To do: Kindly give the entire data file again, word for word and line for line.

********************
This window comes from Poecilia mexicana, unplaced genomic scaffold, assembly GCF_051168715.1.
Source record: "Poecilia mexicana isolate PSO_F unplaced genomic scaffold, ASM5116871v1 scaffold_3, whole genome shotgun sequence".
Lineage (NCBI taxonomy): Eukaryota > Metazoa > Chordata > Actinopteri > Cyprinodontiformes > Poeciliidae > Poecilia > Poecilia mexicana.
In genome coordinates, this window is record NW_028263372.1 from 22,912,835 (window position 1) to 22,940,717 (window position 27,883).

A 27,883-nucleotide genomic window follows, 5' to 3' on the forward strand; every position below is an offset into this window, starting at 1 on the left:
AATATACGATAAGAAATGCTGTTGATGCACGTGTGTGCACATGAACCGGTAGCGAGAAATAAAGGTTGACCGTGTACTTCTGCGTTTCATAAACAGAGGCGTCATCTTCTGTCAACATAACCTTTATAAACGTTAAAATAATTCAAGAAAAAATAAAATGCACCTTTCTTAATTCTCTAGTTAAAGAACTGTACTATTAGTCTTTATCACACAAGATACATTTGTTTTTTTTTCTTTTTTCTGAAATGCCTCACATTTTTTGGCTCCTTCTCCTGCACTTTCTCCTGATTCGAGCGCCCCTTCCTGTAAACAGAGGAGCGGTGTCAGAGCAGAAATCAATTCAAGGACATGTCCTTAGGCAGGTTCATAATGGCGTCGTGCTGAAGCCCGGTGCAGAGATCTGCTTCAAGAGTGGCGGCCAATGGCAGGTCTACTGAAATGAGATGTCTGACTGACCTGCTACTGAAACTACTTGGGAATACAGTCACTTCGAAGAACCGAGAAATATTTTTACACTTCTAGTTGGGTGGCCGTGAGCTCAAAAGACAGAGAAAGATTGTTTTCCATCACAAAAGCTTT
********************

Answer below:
This window comes from Poecilia mexicana, unplaced genomic scaffold, assembly GCF_051168715.1.
Source record: "Poecilia mexicana isolate PSO_F unplaced genomic scaffold, ASM5116871v1 scaffold_3, whole genome shotgun sequence".
Lineage (NCBI taxonomy): Eukaryota > Metazoa > Chordata > Actinopteri > Cyprinodontiformes > Poeciliidae > Poecilia > Poecilia mexicana.
In genome coordinates, this window is record NW_028263372.1 from 22,912,835 (window position 1) to 22,940,717 (window position 27,883).

A 27,883-nucleotide genomic window follows, 5' to 3' on the forward strand; every position below is an offset into this window, starting at 1 on the left:
AATATACGATAAGAAATGCTGTTGATGCACGTGTGTGCACATGAACCGGTAGCGAGAAATAAAGGTTGACCGTGTACTTCTGCGTTTCATAAACAGAGGCGTCATCTTCTGTCAACATAACCTTTATAAACGTTAAAATAATTCAAGAAAAAATAAAATGCACCTTTCTTAATTCTCTAGTTAAAGAACTGTACTATTAGTCTTTATCACACAAGATACATTTGTTTTTTTTTCTTTTTTCTGAAATGCCTCACATTTTTTGGCTCCTTCTCCTGCACTTTCTCCTGATTCGAGCGCCCCTTCCTGTAAACAGAGGAGCGGTGTCAGAGCAGAAATCAATTCAAGGACATGTCCTTAGGCAGGTTCATAATGGCGTCGTGCTGAAGCCCGGTGCAGAGATCTGCTTCAAGAGTGGCGGCCAATGGCAGGTCTACTGAAATGAGATGTCTGACTGACCTGCTACTGAAACTACTTGGGAATACAGTCACTTCGAAGAACCGAGAAATATTTTTACACTTCTAGTTGGGTGGCCGTGAGCTCAAAAGACAGAGAAAGATTGTTTTCCATCACAAAAGCTTT